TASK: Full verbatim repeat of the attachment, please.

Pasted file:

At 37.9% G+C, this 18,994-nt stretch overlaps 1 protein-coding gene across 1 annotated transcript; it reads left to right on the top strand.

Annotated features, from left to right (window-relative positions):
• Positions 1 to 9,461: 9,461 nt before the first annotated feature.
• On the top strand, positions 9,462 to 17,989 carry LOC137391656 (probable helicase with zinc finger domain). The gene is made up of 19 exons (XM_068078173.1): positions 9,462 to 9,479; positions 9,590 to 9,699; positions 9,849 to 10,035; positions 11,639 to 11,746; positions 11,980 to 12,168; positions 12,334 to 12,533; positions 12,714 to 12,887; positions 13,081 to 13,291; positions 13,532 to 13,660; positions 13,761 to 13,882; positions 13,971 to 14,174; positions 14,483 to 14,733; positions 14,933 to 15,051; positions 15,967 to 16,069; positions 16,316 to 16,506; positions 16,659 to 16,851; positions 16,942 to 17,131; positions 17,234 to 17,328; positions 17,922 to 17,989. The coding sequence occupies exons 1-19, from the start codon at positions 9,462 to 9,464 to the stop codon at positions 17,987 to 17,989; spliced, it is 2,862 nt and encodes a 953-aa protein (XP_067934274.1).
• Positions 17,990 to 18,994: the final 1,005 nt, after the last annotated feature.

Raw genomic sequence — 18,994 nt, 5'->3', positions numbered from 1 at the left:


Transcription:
At 37.9% G+C, this 18,994-nt stretch overlaps 1 protein-coding gene across 1 annotated transcript; it reads left to right on the top strand.

Annotated features, from left to right (window-relative positions):
• Positions 1 to 9,461: 9,461 nt before the first annotated feature.
• On the top strand, positions 9,462 to 17,989 carry LOC137391656 (probable helicase with zinc finger domain). The gene is made up of 19 exons (XM_068078173.1): positions 9,462 to 9,479; positions 9,590 to 9,699; positions 9,849 to 10,035; positions 11,639 to 11,746; positions 11,980 to 12,168; positions 12,334 to 12,533; positions 12,714 to 12,887; positions 13,081 to 13,291; positions 13,532 to 13,660; positions 13,761 to 13,882; positions 13,971 to 14,174; positions 14,483 to 14,733; positions 14,933 to 15,051; positions 15,967 to 16,069; positions 16,316 to 16,506; positions 16,659 to 16,851; positions 16,942 to 17,131; positions 17,234 to 17,328; positions 17,922 to 17,989. The coding sequence occupies exons 1-19, from the start codon at positions 9,462 to 9,464 to the stop codon at positions 17,987 to 17,989; spliced, it is 2,862 nt and encodes a 953-aa protein (XP_067934274.1).
• Positions 17,990 to 18,994: the final 1,005 nt, after the last annotated feature.

Raw genomic sequence — 18,994 nt, 5'->3', positions numbered from 1 at the left: